The Wabi token helps create an incentive for users to scan products, this also counters the voting paradox to avoid a scenario where consumers do not scan the product due to which the system would not be updated.

Users gain Wabi tonkes when scanning anti-counterfeit labels on Walimai protected products. Consumers who choose to make purchases with Wabbi token through Techrock retail channels will benefit from discounted prices, improved delivery terms, and bonus Wabi with every purchase, through TaelPay. This User-centric approach is the most visible USP Tael has to offer. But it’s not the only one. Tael is focusing on baby food and other infant products market. The consumers in these markets are mothers, and they are willing to use any solution to ensure that their baby is safe and are more likely to pay a premium to ensure the safety of the products they are buying.

One concern I have with the technology is that it’s relatively simple. From a users perspective, this is great but will ultimately lead to a less secure position in terms of competition copying aspects of the Teal platform. The RFID technology has been around for years with countless applications & usages. Substantial market barriers will have to come through exceptional UX and strong partnerships/clients. Another risk Tael is facing, is the regulatory environment for crypto-based payments, which is threatened by uncertainty.


The Website lists 7 Team Members. In this report, we will focus on 4 key roles. CEO Alexander Busarov is Former a McKinsey & Co. consultant, worked as a  Sales Director at a leading infant formula producer, the companies name is not displayed on LinkedIn or their website. He also guided project development for Russia and China-based companies as an independent advisor and is a graduate of the London School of Economics.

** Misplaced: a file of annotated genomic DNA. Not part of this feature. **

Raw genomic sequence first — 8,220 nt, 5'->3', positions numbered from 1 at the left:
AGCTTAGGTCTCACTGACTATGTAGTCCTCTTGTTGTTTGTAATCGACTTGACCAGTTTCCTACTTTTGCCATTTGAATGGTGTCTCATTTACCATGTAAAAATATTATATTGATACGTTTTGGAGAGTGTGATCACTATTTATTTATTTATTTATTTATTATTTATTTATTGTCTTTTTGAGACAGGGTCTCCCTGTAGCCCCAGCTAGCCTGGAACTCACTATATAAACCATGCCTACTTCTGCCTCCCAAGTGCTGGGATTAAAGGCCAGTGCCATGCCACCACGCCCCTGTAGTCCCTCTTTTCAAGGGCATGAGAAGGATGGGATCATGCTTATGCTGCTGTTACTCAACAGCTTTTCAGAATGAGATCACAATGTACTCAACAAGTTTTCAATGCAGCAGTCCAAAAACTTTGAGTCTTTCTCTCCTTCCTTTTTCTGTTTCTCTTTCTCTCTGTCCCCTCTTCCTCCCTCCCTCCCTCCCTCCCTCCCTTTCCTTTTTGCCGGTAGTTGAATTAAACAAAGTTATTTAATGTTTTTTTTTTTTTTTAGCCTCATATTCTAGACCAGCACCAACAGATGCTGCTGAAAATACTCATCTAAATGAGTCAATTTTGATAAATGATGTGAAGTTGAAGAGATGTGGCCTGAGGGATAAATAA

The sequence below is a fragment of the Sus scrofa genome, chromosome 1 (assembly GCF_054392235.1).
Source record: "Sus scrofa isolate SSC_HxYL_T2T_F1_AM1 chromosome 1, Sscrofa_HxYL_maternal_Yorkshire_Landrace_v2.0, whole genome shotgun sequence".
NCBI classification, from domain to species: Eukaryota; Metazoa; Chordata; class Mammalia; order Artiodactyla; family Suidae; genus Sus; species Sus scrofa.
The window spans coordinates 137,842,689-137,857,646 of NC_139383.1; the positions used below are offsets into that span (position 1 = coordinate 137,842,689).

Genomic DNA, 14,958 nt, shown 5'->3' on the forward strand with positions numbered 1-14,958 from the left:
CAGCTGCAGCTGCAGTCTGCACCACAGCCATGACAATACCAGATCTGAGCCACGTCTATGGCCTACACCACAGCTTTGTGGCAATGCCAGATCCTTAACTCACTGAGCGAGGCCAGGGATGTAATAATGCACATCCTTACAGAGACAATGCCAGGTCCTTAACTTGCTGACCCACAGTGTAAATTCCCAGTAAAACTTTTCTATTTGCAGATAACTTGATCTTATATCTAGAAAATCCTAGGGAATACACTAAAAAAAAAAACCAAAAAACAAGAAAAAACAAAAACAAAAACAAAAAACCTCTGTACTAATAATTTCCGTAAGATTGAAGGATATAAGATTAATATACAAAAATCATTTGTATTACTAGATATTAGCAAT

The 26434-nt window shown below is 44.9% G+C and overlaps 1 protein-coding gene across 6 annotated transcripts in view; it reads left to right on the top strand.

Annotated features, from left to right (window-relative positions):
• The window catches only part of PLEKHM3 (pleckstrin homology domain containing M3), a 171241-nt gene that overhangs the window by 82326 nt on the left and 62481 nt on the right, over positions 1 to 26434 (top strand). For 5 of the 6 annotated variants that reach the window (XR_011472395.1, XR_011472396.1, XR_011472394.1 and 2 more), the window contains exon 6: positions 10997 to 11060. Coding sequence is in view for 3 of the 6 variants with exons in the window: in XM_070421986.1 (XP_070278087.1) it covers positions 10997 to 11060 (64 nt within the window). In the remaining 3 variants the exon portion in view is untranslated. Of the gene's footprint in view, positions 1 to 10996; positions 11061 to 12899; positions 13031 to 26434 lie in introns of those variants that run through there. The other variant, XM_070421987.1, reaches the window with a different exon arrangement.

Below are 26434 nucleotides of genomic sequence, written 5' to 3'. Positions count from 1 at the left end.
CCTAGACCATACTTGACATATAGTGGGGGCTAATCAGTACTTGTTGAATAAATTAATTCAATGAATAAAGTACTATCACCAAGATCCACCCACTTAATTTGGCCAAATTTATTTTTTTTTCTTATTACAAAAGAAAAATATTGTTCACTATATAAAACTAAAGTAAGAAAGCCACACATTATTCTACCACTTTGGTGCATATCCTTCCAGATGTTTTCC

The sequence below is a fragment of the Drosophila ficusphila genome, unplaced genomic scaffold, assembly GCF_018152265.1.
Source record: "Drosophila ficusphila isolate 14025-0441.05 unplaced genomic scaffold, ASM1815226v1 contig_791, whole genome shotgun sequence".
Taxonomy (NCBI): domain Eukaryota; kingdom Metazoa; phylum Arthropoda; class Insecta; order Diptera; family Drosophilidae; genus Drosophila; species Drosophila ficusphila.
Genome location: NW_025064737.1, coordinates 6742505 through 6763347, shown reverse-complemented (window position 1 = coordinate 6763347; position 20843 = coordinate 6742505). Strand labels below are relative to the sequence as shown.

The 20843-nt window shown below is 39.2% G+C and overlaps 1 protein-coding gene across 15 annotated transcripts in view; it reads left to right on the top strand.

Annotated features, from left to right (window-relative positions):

Co-Founder Yaroslav Belinskiy is a former consultant with Bain & Co., Business Development Manager at LP Amina and was Advising a leading FMCG manufacturer on a turn-around strategy in the Russian market, he has extensive experience in consumer goods. He also is a graduate of Oxford University and the London School of Economics.

Edward Tsang is the company’s CTO. He’s an experienced iOS and Android development leader for both B2C and B2B applications. Their team Website calls him a Blockchain and IoT enthusiast with a Computer Science Degree from Oxford University and an MBA from Tsinghua University.

Jackie Xu is the Marketing Director of Tael. She is a Former Managing Director of Edelman Shanghai, driving the corporate and brand PR of the entire agency. 13 years of experience at Mullenlowe Profero in various positions including Head of Solutions, Managing Director, and China CEO.

The team has experience in all critical areas that are necessary to make their idea succeed, only the tech side of the development team is lacking in experience, compared to other areas, based on available information. In addition to that, they have three advisors, that stand out for me. Bruno Mercier has managed several companies in China, Hong Kong, and France. His expertise in the Chinese retail business could be of significant impact to the project. Another advisor, Mario Pazos, is a former employee at MasterCard. Igor Livant formerly worked at Goldman Sachs and has a rich experience with fintech fundraising.

Token economics: What is the WABI Token?

The WABI token will be renamed to Tael in the future, is used in three major ways:

  • New coins are distributed into the market each time a consumer verifies a Walimai protected product. The consumer gets rewarded with Walimai tokens. However, this process is not the real sense of mining as known in the cryptocurrency space. WABI coins are all pre-mined.

  • Holders of the coins can use them to purchase products listed by Walimai at select retail stores. Currently, Walimai protects products related to cosmetics, alcohol, baby food and soon pharmaceuticals.

  • Customers with Walimai loyalty points will also have a chance to exchange their reward points for WABI tokens but cannot directly sell their tokens on exchanges, which should reduce the selling pressure when the product gets more adoption.